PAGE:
OTTAWA, Feb. 23 /CNW Telbec/ - Assembly of First Nations National Chief
Phil Fontaine said today that he hopes the Government of Canada's recent
announcement to commit more than $472,000 in federal funds over two years to
tobacco cessation programs for Inuit youth will lead to a renewed commitment
to restore similar projects for First Nations youth.
Since the First Nations and Inuit Tobacco Control Strategy (FNITCS) was
cancelled in October 2006, there has been no tobacco control strategy for
First Nations peoples, who have some of the highest rates of smoking in the
"There is an urgent need to reduce the use of tobacco for non-traditional
purposes among First Nations youth. More than 50 percent of First Nations
adults engage in smoking. With half of our people under the age of 25, if this
trend continues unchecked, tobacco-related diseases will become an even more
significant cause of death amongst First Nations and represent a tremendous
future burden on Canada's health care system," National Chief Fontaine said.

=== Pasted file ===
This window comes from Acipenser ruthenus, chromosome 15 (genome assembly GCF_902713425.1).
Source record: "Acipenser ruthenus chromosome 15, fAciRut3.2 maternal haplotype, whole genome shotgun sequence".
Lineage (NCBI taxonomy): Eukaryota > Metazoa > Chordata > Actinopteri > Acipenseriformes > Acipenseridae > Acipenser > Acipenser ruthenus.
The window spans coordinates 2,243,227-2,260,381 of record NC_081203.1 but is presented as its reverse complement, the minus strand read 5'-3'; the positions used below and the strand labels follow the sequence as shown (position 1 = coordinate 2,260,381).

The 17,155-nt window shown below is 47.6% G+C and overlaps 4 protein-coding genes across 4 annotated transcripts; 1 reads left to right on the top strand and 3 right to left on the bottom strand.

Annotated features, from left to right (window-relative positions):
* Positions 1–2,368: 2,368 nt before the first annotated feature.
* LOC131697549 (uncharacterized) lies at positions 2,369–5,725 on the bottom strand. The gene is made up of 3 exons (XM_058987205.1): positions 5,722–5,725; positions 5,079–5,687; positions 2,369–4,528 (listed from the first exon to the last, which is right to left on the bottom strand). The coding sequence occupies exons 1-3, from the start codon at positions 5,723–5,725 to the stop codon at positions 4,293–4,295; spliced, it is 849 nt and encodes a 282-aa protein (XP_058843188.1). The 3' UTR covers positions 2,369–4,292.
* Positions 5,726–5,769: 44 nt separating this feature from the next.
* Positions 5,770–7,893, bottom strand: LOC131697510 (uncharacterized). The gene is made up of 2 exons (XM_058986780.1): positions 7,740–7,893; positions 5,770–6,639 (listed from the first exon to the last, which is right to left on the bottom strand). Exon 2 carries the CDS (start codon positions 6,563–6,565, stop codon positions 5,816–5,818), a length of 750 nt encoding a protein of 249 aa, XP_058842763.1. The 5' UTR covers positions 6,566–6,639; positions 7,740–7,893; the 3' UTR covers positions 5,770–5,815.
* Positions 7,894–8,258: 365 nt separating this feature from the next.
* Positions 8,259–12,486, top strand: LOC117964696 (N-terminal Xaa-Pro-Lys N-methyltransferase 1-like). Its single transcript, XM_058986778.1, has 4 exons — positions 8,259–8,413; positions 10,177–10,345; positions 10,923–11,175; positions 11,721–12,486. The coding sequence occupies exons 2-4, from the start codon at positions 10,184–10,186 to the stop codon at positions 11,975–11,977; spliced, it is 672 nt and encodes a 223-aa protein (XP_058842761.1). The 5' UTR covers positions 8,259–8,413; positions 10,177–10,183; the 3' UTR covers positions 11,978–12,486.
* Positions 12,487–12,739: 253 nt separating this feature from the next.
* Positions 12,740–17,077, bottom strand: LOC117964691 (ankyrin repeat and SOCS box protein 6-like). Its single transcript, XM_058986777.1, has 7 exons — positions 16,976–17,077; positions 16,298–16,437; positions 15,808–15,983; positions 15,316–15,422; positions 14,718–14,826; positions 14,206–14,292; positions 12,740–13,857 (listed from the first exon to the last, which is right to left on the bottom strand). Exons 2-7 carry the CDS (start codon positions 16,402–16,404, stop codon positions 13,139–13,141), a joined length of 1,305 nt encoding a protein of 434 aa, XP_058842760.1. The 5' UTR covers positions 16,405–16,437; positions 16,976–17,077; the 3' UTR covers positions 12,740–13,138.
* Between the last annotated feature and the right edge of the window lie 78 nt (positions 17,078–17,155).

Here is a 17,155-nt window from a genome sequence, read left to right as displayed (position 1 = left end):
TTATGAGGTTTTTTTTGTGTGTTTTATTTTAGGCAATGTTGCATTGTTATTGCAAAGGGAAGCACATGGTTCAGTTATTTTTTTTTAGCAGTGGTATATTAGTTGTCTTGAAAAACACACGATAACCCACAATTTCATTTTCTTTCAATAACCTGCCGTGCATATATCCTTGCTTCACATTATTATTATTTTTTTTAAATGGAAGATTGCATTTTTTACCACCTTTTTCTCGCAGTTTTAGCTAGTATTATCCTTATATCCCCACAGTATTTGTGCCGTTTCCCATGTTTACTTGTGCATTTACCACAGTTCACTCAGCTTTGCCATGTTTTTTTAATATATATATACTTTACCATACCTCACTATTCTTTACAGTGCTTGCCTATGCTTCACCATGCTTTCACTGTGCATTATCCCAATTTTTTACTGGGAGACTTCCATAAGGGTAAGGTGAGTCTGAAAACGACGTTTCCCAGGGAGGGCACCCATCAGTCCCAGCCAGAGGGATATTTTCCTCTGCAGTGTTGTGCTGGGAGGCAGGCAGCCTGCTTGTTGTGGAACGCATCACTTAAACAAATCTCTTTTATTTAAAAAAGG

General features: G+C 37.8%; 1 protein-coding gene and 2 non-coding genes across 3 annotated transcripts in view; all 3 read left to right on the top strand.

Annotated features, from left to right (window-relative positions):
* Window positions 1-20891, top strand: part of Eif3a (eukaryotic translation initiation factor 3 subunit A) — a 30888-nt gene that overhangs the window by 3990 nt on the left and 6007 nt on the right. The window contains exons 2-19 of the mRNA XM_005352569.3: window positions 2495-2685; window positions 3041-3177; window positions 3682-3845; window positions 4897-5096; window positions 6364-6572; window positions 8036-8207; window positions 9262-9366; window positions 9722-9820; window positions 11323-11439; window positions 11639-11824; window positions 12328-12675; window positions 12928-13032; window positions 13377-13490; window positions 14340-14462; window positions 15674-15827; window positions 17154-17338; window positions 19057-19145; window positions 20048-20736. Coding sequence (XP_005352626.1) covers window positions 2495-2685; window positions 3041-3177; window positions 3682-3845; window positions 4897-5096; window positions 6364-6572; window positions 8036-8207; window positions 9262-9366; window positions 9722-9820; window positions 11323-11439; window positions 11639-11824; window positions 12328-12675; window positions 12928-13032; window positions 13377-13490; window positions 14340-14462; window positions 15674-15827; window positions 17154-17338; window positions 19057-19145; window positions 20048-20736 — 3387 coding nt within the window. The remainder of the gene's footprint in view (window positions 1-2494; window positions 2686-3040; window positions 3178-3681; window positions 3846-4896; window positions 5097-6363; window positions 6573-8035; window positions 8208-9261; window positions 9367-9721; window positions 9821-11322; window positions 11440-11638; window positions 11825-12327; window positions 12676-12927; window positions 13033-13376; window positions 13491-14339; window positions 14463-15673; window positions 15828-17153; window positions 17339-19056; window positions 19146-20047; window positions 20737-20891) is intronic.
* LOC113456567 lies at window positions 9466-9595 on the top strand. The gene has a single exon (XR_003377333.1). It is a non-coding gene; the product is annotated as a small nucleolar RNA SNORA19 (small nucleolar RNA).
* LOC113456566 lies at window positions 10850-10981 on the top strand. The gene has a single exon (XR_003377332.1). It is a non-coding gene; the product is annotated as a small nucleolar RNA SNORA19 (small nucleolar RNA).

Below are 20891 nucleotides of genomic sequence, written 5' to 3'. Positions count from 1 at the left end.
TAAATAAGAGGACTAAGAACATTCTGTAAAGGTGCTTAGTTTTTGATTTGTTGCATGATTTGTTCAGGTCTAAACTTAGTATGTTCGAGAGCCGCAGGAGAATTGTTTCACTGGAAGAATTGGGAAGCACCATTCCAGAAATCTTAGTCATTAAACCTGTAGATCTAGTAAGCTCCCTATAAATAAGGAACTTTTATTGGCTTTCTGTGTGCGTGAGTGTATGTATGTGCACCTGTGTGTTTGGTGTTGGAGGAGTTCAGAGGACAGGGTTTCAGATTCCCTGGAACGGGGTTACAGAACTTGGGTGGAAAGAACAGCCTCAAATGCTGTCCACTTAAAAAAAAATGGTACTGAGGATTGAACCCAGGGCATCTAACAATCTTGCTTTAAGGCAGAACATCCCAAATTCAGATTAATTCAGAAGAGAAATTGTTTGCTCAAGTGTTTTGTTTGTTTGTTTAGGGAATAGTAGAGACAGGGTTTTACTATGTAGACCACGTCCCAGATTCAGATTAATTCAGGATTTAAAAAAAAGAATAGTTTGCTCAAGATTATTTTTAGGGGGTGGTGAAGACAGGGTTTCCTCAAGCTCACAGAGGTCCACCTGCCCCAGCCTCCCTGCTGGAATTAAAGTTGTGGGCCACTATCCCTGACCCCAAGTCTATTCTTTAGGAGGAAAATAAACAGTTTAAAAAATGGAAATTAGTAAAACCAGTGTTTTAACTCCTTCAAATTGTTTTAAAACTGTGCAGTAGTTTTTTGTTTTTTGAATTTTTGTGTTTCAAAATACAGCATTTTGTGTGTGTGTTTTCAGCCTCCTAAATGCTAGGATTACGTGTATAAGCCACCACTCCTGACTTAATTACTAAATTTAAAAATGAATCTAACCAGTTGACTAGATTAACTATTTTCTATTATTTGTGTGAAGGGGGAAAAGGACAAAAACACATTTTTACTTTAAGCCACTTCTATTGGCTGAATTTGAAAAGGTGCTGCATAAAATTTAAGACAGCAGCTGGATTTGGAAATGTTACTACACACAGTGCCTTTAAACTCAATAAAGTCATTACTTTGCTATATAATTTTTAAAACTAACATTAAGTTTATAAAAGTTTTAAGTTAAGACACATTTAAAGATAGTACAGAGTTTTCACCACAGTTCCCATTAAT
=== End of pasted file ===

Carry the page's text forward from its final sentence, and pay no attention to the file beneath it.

The National Chief added that the AFN is currently working on a new
tobacco control strategy.
"We see the federal government's commitment to new programs targeting
Inuit youth as a positive sign that similar programs targeting First Nations
youth can also be restored," said Regional Chief Angus Toulouse, who holds the
The FNITCS was cut midway through its fifth year and before a final
evaluation report was completed. However evidence from the First Nations
Regional Longitudinal Health Survey (RHS) showed that during the first years
of the program non-traditional smoking rates among First Nations adults had
declined from 62% in 1997 to 56.9 % in 2002-03.
On November 23, 2006, former Minister of Health Tony Clement told the
House of Commons Standing Committee on Health that funding for the program
would be restored through a new and improved strategy. To date funding has not
The AFN is working on a new strategy that will include: increasing
awareness of the harmful impacts of the non-traditional use of tobacco,
especially among youth, and increasing the capacity of individuals to address
second-hand smoke exposure by reducing the non-traditional use of tobacco
among families and communities as well as building the capacity for monitoring
of data concerning tobacco consumption.
The Assembly of First Nations is the national organization representing
First Nations citizens in Canada.
For further information:
For further information: Karyn Pugliese, Health Communications, Assembly
of First Nations, (613) 241-6789, ext. 210, Cell: (613) 292-1877,